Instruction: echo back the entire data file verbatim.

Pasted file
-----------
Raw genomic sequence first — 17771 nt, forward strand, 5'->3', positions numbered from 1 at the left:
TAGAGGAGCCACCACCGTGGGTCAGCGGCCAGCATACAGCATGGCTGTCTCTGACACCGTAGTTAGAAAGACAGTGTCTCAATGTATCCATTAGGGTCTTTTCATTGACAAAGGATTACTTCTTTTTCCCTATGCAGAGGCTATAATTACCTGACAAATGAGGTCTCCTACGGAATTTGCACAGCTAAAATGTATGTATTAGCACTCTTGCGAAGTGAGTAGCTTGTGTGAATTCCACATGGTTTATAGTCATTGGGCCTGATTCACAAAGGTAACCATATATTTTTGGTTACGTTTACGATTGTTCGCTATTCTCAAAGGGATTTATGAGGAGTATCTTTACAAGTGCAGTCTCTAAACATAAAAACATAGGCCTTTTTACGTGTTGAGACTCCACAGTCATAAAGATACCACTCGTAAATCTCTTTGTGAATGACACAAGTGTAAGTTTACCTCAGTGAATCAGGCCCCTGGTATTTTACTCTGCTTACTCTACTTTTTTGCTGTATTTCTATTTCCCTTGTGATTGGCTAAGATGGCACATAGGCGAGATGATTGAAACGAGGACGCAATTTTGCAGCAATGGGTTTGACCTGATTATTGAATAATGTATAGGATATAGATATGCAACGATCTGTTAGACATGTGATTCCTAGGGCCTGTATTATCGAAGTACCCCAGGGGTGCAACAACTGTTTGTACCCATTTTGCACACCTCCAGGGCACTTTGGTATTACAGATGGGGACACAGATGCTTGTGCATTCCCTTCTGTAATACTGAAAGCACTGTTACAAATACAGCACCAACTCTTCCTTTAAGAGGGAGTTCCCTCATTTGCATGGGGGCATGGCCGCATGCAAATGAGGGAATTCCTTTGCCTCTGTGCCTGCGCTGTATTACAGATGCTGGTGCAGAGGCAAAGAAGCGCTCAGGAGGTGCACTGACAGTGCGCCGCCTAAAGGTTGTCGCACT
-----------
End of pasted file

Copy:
Raw genomic sequence first — 17771 nt, forward strand, 5'->3', positions numbered from 1 at the left:
TAGAGGAGCCACCACCGTGGGTCAGCGGCCAGCATACAGCATGGCTGTCTCTGACACCGTAGTTAGAAAGACAGTGTCTCAATGTATCCATTAGGGTCTTTTCATTGACAAAGGATTACTTCTTTTTCCCTATGCAGAGGCTATAATTACCTGACAAATGAGGTCTCCTACGGAATTTGCACAGCTAAAATGTATGTATTAGCACTCTTGCGAAGTGAGTAGCTTGTGTGAATTCCACATGGTTTATAGTCATTGGGCCTGATTCACAAAGGTAACCATATATTTTTGGTTACGTTTACGATTGTTCGCTATTCTCAAAGGGATTTATGAGGAGTATCTTTACAAGTGCAGTCTCTAAACATAAAAACATAGGCCTTTTTACGTGTTGAGACTCCACAGTCATAAAGATACCACTCGTAAATCTCTTTGTGAATGACACAAGTGTAAGTTTACCTCAGTGAATCAGGCCCCTGGTATTTTACTCTGCTTACTCTACTTTTTTGCTGTATTTCTATTTCCCTTGTGATTGGCTAAGATGGCACATAGGCGAGATGATTGAAACGAGGACGCAATTTTGCAGCAATGGGTTTGACCTGATTATTGAATAATGTATAGGATATAGATATGCAACGATCTGTTAGACATGTGATTCCTAGGGCCTGTATTATCGAAGTACCCCAGGGGTGCAACAACTGTTTGTACCCATTTTGCACACCTCCAGGGCACTTTGGTATTACAGATGGGGACACAGATGCTTGTGCATTCCCTTCTGTAATACTGAAAGCACTGTTACAAATACAGCACCAACTCTTCCTTTAAGAGGGAGTTCCCTCATTTGCATGGGGGCATGGCCGCATGCAAATGAGGGAATTCCTTTGCCTCTGTGCCTGCGCTGTATTACAGATGCTGGTGCAGAGGCAAAGAAGCGCTCAGGAGGTGCACTGACAGTGCGCCGCCTAAAGGTTGTCGCACT